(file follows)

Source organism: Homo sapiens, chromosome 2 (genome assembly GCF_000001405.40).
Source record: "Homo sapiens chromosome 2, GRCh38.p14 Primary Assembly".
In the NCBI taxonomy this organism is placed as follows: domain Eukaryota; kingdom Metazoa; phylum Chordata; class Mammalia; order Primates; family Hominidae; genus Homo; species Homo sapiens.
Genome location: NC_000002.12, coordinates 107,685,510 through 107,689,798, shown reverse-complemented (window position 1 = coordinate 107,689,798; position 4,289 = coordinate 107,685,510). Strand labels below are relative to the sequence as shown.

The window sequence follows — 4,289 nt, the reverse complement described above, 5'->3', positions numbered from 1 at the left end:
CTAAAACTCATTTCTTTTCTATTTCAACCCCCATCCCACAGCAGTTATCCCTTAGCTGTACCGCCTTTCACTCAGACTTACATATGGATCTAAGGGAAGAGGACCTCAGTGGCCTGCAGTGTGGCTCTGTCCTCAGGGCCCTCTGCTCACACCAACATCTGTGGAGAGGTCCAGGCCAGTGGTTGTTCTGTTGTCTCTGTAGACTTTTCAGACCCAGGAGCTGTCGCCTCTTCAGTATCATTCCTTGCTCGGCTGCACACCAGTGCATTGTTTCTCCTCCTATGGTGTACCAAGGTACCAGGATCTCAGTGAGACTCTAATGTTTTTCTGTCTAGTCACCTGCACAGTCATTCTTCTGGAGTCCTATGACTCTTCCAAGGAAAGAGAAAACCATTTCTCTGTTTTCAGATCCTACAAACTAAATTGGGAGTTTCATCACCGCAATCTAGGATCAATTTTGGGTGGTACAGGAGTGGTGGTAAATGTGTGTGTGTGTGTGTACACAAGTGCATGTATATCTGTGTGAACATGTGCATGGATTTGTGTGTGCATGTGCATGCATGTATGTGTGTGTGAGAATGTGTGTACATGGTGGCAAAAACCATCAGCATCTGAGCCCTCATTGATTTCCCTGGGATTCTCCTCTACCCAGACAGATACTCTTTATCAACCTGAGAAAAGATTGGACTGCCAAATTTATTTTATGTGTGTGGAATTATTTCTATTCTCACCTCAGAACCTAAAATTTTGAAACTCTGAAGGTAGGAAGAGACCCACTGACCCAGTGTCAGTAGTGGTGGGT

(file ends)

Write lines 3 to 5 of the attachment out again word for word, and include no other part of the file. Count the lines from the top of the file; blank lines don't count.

In the NCBI taxonomy this organism is placed as follows: domain Eukaryota; kingdom Metazoa; phylum Chordata; class Mammalia; order Primates; family Hominidae; genus Homo; species Homo sapiens.
Genome location: NC_000002.12, coordinates 107,685,510 through 107,689,798, shown reverse-complemented (window position 1 = coordinate 107,689,798; position 4,289 = coordinate 107,685,510). Strand labels below are relative to the sequence as shown.

The window sequence follows — 4,289 nt, the reverse complement described above, 5'->3', positions numbered from 1 at the left end: